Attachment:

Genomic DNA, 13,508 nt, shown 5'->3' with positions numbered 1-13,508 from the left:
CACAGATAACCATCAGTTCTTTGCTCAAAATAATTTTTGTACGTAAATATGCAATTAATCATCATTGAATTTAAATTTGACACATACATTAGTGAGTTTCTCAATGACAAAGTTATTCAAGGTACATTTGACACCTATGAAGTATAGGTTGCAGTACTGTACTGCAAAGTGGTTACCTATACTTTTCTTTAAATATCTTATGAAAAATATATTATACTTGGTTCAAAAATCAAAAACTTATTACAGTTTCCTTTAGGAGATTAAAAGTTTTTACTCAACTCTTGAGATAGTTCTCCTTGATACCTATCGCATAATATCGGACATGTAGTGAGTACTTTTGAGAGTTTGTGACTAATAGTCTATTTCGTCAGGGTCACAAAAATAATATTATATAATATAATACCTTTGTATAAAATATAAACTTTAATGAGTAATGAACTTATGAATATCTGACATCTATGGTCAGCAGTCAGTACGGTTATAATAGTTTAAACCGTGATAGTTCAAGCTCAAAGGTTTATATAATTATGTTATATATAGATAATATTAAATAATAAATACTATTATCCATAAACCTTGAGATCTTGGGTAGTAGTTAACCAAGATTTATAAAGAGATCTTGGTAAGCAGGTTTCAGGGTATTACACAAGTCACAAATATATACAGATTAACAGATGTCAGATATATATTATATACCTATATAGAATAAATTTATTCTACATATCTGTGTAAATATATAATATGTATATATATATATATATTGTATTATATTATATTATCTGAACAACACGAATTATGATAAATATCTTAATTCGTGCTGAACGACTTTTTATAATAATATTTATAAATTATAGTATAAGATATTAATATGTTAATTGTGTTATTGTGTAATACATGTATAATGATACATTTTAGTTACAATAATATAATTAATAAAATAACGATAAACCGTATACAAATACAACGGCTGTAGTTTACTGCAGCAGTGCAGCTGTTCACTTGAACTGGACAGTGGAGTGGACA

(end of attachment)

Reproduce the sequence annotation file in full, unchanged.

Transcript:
Genomic DNA, 13,508 nt, shown 5'->3' with positions numbered 1-13,508 from the left:
CACAGATAACCATCAGTTCTTTGCTCAAAATAATTTTTGTACGTAAATATGCAATTAATCATCATTGAATTTAAATTTGACACATACATTAGTGAGTTTCTCAATGACAAAGTTATTCAAGGTACATTTGACACCTATGAAGTATAGGTTGCAGTACTGTACTGCAAAGTGGTTACCTATACTTTTCTTTAAATATCTTATGAAAAATATATTATACTTGGTTCAAAAATCAAAAACTTATTACAGTTTCCTTTAGGAGATTAAAAGTTTTTACTCAACTCTTGAGATAGTTCTCCTTGATACCTATCGCATAATATCGGACATGTAGTGAGTACTTTTGAGAGTTTGTGACTAATAGTCTATTTCGTCAGGGTCACAAAAATAATATTATATAATATAATACCTTTGTATAAAATATAAACTTTAATGAGTAATGAACTTATGAATATCTGACATCTATGGTCAGCAGTCAGTACGGTTATAATAGTTTAAACCGTGATAGTTCAAGCTCAAAGGTTTATATAATTATGTTATATATAGATAATATTAAATAATAAATACTATTATCCATAAACCTTGAGATCTTGGGTAGTAGTTAACCAAGATTTATAAAGAGATCTTGGTAAGCAGGTTTCAGGGTATTACACAAGTCACAAATATATACAGATTAACAGATGTCAGATATATATTATATACCTATATAGAATAAATTTATTCTACATATCTGTGTAAATATATAATATGTATATATATATATATATTGTATTATATTATATTATCTGAACAACACGAATTATGATAAATATCTTAATTCGTGCTGAACGACTTTTTATAATAATATTTATAAATTATAGTATAAGATATTAATATGTTAATTGTGTTATTGTGTAATACATGTATAATGATACATTTTAGTTACAATAATATAATTAATAAAATAACGATAAACCGTATACAAATACAACGGCTGTAGTTTACTGCAGCAGTGCAGCTGTTCACTTGAACTGGACAGTGGAGTGGACA